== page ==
Yard duty in the courtyard, ahhhhhhh. What a drag. I have a full timetable today, meetings before school and at recess and now yard duty for all of lunch in the courtyard. There is no time to rest, no time to eat, no down time and of all places in the school to do yard duty the courtyard is notorious for noise & incidents.
This was me in one of my previous schools. I was on yard duty every single day of the week. It was relentless and some day’s it felt more like a punishment that a responsibility. Don’t get me wrong, yard duty can be awesome and can give you a chance to really connect with some students to understand them more and build a strong rapport. It can be a time where you can take your hat off and become a participant in a student’s world, a team member in a quick game or a parent to console an upset student. However for me as a fast paced Physical Education Teacher with many hats on top of my head it has largely become a time that takes me away from my priorities of curriculum designing, interschool sport, lunchtime sports equipment borrowing, coaching teams, coordinating sporting events, running swimming programs, coordinating camps and everything else that goes along with this job in schools.
So I was stuck with a problem, a problem that at face value I just had to cop and deal with as equality in staff workload was pointed out several times but on a balance scale the core of my workload was heavily outweighing the workload of other staff members across the school.
I needed a solution, a solution that when pitched at the leadership team didn’t solve my problem but solved a problem that existed in the school and in turn actually ended up solving my problem.
I needed to be calculated and precise to execute the delivery of the solution. My problem was clear but not understood by others and if pitched to the leadership this way the solution only stood to benefit myself which had no benefit to others within the school so this is what I did…….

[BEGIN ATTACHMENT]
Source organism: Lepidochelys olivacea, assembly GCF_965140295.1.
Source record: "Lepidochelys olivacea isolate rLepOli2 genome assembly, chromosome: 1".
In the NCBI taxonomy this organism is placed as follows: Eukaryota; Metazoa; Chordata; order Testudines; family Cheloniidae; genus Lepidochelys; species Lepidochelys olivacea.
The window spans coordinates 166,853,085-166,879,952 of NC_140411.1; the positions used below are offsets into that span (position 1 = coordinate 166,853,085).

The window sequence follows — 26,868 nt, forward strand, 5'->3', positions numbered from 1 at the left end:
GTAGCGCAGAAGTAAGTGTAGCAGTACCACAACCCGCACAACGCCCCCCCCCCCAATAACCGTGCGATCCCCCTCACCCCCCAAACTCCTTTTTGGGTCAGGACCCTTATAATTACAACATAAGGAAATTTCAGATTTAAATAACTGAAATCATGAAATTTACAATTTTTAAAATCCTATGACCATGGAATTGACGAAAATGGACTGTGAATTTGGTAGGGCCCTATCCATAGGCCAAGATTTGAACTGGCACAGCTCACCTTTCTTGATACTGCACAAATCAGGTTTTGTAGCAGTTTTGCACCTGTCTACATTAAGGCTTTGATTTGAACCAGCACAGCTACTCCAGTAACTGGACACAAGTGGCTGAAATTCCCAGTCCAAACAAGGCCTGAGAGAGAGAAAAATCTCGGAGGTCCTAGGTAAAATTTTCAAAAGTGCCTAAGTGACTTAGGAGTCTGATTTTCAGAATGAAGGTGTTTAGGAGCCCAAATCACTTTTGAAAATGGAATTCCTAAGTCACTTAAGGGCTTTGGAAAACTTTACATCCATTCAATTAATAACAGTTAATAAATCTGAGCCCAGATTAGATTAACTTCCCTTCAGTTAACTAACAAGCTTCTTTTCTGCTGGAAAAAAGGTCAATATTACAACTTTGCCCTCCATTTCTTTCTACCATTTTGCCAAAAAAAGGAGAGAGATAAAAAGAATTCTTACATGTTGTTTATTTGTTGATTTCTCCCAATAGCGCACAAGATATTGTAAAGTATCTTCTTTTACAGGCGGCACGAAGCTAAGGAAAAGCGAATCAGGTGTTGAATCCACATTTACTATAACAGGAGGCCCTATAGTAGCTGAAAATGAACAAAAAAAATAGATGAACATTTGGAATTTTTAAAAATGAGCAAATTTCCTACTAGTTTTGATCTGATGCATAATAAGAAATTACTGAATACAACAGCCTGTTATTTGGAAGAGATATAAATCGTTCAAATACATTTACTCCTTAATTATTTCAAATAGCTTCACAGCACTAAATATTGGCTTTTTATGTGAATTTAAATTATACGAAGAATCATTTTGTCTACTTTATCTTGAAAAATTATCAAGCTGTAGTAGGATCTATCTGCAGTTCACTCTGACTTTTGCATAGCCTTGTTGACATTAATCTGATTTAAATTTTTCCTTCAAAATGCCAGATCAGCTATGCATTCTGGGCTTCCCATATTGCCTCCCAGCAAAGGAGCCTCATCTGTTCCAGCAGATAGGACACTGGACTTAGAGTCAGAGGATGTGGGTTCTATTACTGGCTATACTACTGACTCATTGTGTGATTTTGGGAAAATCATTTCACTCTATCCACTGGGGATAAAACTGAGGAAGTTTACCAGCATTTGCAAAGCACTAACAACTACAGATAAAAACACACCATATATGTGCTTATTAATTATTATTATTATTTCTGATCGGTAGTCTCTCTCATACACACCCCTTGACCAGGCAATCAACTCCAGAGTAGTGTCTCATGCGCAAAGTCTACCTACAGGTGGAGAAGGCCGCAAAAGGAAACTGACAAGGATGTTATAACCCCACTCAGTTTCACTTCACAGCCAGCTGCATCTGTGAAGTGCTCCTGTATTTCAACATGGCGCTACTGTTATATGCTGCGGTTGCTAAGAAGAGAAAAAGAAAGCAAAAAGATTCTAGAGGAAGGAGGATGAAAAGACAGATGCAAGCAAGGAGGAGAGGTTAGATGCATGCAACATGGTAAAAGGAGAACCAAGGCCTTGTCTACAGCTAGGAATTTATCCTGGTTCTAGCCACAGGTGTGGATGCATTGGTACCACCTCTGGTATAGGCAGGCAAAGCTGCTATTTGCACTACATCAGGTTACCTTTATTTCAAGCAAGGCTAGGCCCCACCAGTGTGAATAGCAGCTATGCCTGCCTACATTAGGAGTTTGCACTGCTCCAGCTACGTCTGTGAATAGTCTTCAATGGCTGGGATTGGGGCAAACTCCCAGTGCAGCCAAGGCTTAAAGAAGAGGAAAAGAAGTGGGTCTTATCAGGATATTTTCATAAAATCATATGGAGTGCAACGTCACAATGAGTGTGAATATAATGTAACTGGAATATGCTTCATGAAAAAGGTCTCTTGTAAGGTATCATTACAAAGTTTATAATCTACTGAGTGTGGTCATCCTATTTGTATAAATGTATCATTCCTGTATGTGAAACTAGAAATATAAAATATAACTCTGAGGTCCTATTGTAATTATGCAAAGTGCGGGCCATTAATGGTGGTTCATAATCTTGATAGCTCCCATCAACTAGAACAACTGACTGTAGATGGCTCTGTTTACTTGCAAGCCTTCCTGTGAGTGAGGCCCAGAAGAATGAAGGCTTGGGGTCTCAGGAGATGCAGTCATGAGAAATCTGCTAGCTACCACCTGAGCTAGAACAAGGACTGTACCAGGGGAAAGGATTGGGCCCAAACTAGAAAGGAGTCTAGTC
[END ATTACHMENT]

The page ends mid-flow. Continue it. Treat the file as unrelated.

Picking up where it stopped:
At the school I was working at there were continual incidents at lunchtime with older students. Some of these incidents were violent but the majority were born out of boredom as there was nothing engaging for students to do. They walked around in the school yard in packs just looking to entertain themselves at others expense. Red cards were handed out regularly which meant that they needed to spent ½ of a lunch inside being supervised. However inside they had access to their iPad as the consequence was simply to stay out of the yard. Can you guess what started happening when students knew what the consequence was? Yep you got it, red cards were being handed out faster than they could be printed and as a result incidents around the school were at an all-time high. This was the problem that I needed to angle at in order to help me help the whole school. This pitch was going to change the feel of the yard and in turn curve the incident rates outside.
The pitch to the leadership team lead me to a number of solutions. The first being that if I could select specific groups of students to spend time with me at lunch time then two outcomes can be met.
- We reduce the number of bored students in the yard .
- I can strategically place these students into sports teams that we can then work towards a goal.
Tough pitch and tricky one to balance personal emotion with school wide benefit. However I was confident I had the data set that could really make a different to the whole school. The pitch simply allowed me the freedom to have two days a week where I didn’t have to be out on yard duty but I could be coaching teams with hand-picked students. I was reducing the yard boredom by 30 students.
After a little to and fro it was clear that we needed this solution to offset the decline of behaviour and leadership agreed with me. As a result the CLUB nature was born at my school and a new outlook and culture has risen from the earth to provide students with a physical outlet to divert their energy and attention. The years following as a school we found the need for more clubs to be born but not out of solutions for redirecting behaviour but because students wanted more to do at school and had passions that needed to be nurtured outside of direct classroom time. Not only were we then catering for their physical needs but also their artistic needs, gaming needs, reading needs and the list goes on. Teachers were able to trade yard duty for clubs meaning that more students were spending time on passions of interest and as a school we needed less teachers in the yard. The greatest benefit after a number of years was that we reduced the incidents in the yard to almost zero. The solution in fact changed the culture of my school to a positive, caring and supportive space for all students and teachers to work together.
Yours in Happiness,
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Pair this blog post with:
Striving For Your Personal Best by Andy Hair
Book: Teaching Game Sense With Focus by Andy Hair